Some people probably dream of living in a self-sustainable eco-system near the ocean where they can swim whenever they want or just marvel at the work of nature. But have you ever thought of actually living in the middle of the ocean and not on a boat? Or have you imagined yourself living within the infamous Great Pacific garbage patch, surrounded by all the plastic and debris that has been floating around that area for decades? Probably that last one is not something you dream of but it can be a reality in the near future.
Designer: Estudio Focaccia Prieto
Polimeropolis is a project conceptualized to create urbanized self-contained cities in the middle of the Garbage Patch. While that doesn’t sound so appealing, the idea is to be able to create habitable spaces and use recyclable trash and other sustainable means to power the cities and create renewable systems within them. The visualization shows several of these habitable rings in the North Pacific Ocean, looking like cities that we see in sci-fi and dystopian movies and books, enclosed in an oceanic lagoon that is currently just swimming in garbage.
The floating cities will be constructed using recycled plastic residue that has been polluting the ocean for years now. Instead of just lying around there and creating havoc on the ecosystem, they will be crushed and compacted into situ and then recreated into an entirely new construction ecosystem. Each island will be a mixed-use urban city that can house up to four thousand residents. Eventually, they will also be able to add things like airports, resorts, parks, and other recreational and eco-tourism spaces.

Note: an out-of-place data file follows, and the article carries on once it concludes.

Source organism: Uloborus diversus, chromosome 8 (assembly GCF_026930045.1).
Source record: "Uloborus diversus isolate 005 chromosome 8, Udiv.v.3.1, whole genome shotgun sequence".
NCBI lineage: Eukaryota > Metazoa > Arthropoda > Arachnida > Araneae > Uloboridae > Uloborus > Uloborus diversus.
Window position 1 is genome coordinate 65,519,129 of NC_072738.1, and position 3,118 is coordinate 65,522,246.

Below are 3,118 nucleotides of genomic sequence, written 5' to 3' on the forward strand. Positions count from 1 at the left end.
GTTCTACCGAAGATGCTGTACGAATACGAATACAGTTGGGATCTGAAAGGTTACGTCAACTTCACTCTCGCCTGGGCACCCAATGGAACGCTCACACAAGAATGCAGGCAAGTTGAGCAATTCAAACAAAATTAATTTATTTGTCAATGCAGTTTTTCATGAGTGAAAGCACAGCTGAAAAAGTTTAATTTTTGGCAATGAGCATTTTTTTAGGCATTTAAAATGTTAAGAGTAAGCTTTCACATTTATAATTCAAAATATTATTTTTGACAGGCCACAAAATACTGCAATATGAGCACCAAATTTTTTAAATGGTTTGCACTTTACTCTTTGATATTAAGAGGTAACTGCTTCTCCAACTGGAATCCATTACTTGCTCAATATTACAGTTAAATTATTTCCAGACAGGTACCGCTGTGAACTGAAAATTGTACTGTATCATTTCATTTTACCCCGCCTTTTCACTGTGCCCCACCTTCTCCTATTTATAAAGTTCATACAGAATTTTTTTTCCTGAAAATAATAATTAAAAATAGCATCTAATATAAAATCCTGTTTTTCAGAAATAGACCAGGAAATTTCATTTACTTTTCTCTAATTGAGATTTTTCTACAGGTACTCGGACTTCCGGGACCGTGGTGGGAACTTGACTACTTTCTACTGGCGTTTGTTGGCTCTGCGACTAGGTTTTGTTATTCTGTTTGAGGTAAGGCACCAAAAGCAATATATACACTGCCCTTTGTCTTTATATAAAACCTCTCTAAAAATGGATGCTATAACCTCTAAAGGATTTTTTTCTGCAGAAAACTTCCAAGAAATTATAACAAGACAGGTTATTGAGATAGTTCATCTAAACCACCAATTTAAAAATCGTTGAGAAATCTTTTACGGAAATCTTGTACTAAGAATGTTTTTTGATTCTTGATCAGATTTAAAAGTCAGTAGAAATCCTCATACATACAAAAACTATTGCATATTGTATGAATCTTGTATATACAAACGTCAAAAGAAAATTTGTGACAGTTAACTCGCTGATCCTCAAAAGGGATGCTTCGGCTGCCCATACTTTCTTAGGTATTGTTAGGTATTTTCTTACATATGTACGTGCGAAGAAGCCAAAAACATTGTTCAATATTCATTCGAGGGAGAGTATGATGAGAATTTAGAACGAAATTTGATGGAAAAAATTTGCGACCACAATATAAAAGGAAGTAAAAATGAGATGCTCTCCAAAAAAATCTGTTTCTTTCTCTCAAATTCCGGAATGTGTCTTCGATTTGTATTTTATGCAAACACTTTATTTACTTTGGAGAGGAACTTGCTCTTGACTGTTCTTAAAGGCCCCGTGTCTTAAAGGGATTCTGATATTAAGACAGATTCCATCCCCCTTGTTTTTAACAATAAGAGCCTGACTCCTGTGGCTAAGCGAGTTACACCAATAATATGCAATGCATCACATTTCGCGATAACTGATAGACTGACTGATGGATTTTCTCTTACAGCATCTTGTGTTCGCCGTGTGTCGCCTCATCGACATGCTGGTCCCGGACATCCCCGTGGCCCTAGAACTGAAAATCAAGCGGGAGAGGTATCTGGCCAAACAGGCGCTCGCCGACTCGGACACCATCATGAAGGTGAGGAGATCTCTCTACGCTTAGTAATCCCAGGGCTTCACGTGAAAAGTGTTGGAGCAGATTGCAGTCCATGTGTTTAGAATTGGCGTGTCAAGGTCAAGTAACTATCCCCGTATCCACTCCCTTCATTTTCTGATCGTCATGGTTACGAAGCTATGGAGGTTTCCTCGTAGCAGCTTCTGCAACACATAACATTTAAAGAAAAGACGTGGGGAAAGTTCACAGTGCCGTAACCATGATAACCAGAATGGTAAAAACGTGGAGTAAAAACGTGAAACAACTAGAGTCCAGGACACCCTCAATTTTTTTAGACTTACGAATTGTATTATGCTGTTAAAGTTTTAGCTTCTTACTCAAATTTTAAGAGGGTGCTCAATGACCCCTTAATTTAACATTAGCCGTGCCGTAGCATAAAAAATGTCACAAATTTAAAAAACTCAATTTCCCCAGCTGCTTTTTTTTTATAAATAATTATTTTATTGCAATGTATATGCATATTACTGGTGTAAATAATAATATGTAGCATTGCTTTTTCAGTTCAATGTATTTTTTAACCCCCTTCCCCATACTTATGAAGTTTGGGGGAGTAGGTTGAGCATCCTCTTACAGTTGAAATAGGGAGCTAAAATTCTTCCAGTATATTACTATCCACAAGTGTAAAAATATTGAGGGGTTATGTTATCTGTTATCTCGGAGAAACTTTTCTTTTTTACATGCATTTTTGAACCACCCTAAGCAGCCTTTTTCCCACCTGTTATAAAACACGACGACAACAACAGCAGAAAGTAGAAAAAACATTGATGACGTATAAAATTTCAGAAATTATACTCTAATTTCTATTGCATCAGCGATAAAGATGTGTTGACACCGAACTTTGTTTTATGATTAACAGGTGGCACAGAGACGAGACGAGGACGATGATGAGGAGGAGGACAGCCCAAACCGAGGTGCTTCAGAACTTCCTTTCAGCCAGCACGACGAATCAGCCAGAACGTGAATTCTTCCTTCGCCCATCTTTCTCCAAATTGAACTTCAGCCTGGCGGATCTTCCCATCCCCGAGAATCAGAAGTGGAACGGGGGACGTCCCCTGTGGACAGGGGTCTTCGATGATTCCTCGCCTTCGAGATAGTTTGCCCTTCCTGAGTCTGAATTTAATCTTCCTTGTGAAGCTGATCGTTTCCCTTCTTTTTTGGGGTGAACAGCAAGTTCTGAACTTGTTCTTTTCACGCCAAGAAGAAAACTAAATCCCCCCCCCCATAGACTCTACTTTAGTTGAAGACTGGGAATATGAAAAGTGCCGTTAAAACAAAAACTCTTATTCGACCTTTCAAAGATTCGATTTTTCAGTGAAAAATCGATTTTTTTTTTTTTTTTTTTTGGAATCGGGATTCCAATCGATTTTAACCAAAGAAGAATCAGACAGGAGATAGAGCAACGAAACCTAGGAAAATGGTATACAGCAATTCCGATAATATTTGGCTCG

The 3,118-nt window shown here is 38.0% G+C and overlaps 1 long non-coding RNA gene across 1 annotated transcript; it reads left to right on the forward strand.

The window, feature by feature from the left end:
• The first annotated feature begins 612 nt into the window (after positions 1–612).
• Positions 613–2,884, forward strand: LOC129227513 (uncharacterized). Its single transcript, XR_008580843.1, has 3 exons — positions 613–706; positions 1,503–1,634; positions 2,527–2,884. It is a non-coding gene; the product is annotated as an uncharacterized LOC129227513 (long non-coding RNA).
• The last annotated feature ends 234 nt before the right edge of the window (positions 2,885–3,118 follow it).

Polimeropolis is also designed to be self-sustaining. They will use tidal movement to generate electricity, reverse osmosis to create drinkable water, flora and fauna cultivation for food production, creating basically what can be called a circular economy. The idea for this project, while seemingly fantastic for now, is to get people thinking of how we “produce, consume, and dispose of things”. Hopefully, we’ll get more details if the project does get developed over the next few years or decades.
Read more at Yanko Design